Review Summary: You need to listen to this again.
I first listened to Microcastle
at a very weird transition in my life. I didn’t like it, not initially. Found it boring, the sound of a band deflating with the lack of new ideas, let alone something worthy of saying. That was five months and 19 days ago. Sometime in October, Ryan Flatley came to me and said, “Lewis, you need to listen to this again.”
I have a dream / no longer to be free / I want only to see / four walls made of concrete
is structured like an art house drama, all tension and silent pauses and powerhouse climaxes, though that’s selling Brandon Cox’s vision short. If first impressions are to be believed, Deerhunter’s third album is cold and impersonal, a strikingly familiar formula that the band’s twisted sophomore effort Cryptograms
shredded into pieces, shifting from pocket experimentalists to pop aficionados in one fell swoop. But an odd thing happens on those repeat listens: both bands begin to emerge victorious on Microcastle
, and we come to realize that this isn’t Cox’s record; it is ours.
These kids come with gasoline and they strike a match / to get older still
is one of the most inventive indie rock records of the decade, a fact that seems to have slipped the minds of a surprisingly underwhelmed critic pool. Not once do Deerhunter stay within the boundaries laid out for them, prone to violent misdirection, but they do it with an infectious sense of wonderment. “Cover Me (Slowly)” illustrates this with unrelenting force, walls of guitars fit so snug in the production that the feeling is claustrophobic, suddenly released with a pop with guitarist Lockett Pundt’s turn on vocals in “Agoraphobia.”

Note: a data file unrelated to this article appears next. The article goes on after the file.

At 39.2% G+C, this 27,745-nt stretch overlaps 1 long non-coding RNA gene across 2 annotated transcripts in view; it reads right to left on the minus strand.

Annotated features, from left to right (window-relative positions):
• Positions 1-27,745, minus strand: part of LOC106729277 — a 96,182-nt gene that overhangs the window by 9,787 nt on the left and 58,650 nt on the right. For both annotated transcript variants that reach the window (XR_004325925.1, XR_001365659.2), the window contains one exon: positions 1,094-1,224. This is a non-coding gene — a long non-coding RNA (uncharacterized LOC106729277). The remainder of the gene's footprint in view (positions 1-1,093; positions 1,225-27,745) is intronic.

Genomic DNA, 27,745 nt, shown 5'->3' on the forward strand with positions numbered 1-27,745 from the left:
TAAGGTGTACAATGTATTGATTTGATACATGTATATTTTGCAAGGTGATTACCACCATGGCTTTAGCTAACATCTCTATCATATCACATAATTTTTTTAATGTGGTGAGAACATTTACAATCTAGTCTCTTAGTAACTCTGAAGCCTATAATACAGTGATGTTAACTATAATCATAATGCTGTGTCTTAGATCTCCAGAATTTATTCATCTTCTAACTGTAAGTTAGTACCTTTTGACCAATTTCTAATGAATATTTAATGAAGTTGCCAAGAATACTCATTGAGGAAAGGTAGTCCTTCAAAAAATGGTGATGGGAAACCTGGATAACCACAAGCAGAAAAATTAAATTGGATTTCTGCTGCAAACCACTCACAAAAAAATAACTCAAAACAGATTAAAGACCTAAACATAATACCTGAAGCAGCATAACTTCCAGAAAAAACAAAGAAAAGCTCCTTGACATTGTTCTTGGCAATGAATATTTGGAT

Wasted our lives / we wasted our time
has character. It’s the perfect minimalist album, and I stress it as an album
. This is the fractured human spirit, built on instability and loneliness. When the title-track, inky guitar chords that bathe Cox’s confused anguish in puddles of reverb, explodes into a chaotic frenzy of production and drum-battered noise, the effect has nothing on the deceptively cool “Calvary Scars” and its spluttering percussion and wind-chimes breaking down into arpeggios that become the mournful, apologetic “Green Jacket.” “I take what I can / and I give what I have left,” Cox sings, and it comes out in the album’s very mood; Deerhunter’s cherring-picking of ’50s pop filtered through six decades worth of history makes Microcastle
nearly timeless. That Deerhunter do this without the help of delay pedals or effects is astounding.
Crucified on a cross / in front of all my closest friends
But for all the praise it should receive for being the record Deerhunter were destined to make, what will make Microcastle
a classic (and this has every right to become a classic) is what the album means to the person listening. Like what OK Computer
said to an era caught in the terrifying quandary of what it meant to be human in a computer age, Microcastle
suggests we’re more alone than ever, burned out on irreverence and apathy. The climactic reveal of bitter rocker “Nothing Ever Happens” becomes the album’s focus, Cox’s final, desperate refrain a heartbreaking tonal shift from the dreary, apathetic performance before it (“Focus on the depth that was never there / eliminate what you can’t repair”).
I never saw it coming / waiting for something / for nothing
isn’t an album filled with hope or solace like Dear Science
. It doesn’t pepper the spirits like Visiter
. Those albums will be embraced as classics because of where they were going in 2008, the visions they upheld and the palettes they constructed. But Microcastle
bears no such optimism. Bluesy “Saved By Old Times” sharpens its wit on the skeptical, sonic engulfed outro, but the last dance act in “Twilight at the Carbon Lake,” Deerhunter’s crystallized ‘50s crooner, is the worst offender of all. Now here, moving ever forward into a confusing and frustrating millennium, Microcastle
realizes that there really is no country for old men. Most distressing is Deerhunter’s suggestion that there isn’t much left for us, either.
time slows when it goes away go away time slows so long